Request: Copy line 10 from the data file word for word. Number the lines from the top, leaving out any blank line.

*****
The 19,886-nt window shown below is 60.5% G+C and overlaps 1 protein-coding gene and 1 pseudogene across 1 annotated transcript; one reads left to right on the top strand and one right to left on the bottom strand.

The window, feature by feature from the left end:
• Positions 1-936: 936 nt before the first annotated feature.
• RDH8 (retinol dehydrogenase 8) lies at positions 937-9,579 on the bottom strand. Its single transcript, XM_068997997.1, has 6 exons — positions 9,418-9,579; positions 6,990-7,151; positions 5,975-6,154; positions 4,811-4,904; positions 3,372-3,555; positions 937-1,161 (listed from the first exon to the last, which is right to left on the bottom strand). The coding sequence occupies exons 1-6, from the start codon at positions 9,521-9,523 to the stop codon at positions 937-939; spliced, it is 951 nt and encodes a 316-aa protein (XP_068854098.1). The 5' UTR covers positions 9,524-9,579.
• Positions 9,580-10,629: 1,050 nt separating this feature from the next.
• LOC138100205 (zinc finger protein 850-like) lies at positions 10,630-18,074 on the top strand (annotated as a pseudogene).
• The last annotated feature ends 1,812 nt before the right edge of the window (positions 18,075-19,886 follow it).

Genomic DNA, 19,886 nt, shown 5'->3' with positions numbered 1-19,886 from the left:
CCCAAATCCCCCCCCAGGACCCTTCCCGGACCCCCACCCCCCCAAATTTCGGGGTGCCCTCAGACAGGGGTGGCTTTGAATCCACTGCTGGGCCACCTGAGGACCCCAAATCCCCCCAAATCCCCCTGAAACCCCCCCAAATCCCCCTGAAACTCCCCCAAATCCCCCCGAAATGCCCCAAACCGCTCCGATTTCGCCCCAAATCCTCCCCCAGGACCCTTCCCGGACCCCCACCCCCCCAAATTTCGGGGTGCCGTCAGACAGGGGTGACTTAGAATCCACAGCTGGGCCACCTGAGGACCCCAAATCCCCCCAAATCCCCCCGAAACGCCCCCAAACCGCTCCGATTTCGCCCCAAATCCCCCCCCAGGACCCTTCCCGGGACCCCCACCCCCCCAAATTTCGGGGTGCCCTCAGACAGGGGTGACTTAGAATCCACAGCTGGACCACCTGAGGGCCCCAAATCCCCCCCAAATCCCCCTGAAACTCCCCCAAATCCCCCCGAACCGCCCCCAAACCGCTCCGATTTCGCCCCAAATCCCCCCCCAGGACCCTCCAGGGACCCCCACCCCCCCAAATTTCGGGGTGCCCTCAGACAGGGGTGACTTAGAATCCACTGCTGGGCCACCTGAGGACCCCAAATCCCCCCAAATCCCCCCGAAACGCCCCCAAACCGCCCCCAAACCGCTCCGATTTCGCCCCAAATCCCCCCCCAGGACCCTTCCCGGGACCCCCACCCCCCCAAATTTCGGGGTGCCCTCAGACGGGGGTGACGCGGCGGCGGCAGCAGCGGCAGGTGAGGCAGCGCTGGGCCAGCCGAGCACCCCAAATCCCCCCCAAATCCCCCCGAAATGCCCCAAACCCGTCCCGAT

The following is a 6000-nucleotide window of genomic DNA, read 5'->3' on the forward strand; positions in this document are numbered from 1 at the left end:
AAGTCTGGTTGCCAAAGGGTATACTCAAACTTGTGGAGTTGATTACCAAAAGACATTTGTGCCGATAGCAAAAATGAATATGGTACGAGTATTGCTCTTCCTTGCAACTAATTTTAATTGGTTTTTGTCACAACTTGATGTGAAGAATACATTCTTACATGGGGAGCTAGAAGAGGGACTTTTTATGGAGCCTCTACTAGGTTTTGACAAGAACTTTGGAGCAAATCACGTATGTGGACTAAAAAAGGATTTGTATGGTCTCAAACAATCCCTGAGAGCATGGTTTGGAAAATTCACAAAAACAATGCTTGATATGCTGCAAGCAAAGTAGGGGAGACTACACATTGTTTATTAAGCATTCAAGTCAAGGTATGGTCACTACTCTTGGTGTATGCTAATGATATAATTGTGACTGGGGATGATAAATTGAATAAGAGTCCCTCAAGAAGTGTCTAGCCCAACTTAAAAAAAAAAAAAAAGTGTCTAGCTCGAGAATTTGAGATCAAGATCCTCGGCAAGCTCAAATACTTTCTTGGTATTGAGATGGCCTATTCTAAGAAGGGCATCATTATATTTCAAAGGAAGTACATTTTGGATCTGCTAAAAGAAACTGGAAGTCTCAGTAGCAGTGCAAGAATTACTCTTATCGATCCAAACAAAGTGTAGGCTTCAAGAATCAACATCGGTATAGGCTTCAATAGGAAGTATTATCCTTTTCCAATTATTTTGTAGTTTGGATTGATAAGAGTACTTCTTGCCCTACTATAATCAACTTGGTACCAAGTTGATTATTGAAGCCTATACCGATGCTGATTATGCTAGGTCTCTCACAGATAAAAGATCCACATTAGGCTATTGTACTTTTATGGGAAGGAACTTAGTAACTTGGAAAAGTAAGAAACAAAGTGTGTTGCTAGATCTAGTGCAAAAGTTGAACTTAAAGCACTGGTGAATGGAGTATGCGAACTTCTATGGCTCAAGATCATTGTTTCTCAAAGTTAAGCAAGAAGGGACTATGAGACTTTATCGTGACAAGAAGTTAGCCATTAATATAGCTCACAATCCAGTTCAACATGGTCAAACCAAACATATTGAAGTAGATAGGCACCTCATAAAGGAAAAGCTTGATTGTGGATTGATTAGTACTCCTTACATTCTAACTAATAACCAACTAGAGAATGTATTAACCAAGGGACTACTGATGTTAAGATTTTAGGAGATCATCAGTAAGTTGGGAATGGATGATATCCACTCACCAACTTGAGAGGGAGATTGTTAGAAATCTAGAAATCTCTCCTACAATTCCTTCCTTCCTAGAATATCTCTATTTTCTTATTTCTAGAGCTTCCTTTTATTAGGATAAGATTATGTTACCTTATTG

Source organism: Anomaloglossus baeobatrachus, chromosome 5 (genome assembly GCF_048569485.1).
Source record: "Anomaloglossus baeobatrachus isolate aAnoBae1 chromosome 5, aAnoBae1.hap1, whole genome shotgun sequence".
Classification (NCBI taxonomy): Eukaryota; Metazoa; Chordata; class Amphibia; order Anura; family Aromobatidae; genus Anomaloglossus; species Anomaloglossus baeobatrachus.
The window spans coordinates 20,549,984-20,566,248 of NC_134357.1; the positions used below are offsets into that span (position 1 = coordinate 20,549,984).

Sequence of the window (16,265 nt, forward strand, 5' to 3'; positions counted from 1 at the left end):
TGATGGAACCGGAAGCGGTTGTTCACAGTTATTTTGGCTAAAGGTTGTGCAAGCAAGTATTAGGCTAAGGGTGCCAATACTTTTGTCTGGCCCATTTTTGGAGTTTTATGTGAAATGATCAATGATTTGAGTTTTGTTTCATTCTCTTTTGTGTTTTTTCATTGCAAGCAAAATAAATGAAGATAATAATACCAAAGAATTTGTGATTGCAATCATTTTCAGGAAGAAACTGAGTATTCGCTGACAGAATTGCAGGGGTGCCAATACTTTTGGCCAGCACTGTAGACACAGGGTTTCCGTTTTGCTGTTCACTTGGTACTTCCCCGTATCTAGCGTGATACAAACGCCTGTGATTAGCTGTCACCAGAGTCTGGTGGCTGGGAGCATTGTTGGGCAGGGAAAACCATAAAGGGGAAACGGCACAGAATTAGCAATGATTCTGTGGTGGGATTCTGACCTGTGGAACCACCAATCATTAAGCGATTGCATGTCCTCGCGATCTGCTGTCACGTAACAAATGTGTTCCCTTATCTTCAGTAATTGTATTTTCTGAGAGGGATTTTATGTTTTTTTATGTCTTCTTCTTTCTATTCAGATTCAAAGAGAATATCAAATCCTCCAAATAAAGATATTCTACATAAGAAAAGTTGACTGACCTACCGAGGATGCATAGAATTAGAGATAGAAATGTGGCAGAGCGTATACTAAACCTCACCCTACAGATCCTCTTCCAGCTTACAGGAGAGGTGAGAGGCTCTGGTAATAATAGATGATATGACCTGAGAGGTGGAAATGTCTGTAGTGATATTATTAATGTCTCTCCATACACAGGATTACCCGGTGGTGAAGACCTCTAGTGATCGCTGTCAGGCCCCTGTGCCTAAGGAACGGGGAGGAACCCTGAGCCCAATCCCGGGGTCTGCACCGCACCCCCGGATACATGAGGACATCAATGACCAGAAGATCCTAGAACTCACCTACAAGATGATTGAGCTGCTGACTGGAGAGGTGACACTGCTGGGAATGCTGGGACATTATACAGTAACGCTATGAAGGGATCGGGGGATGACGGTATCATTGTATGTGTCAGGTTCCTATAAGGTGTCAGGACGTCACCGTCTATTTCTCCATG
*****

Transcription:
The following is a 6000-nucleotide window of genomic DNA, read 5'->3' on the forward strand; positions in this document are numbered from 1 at the left end: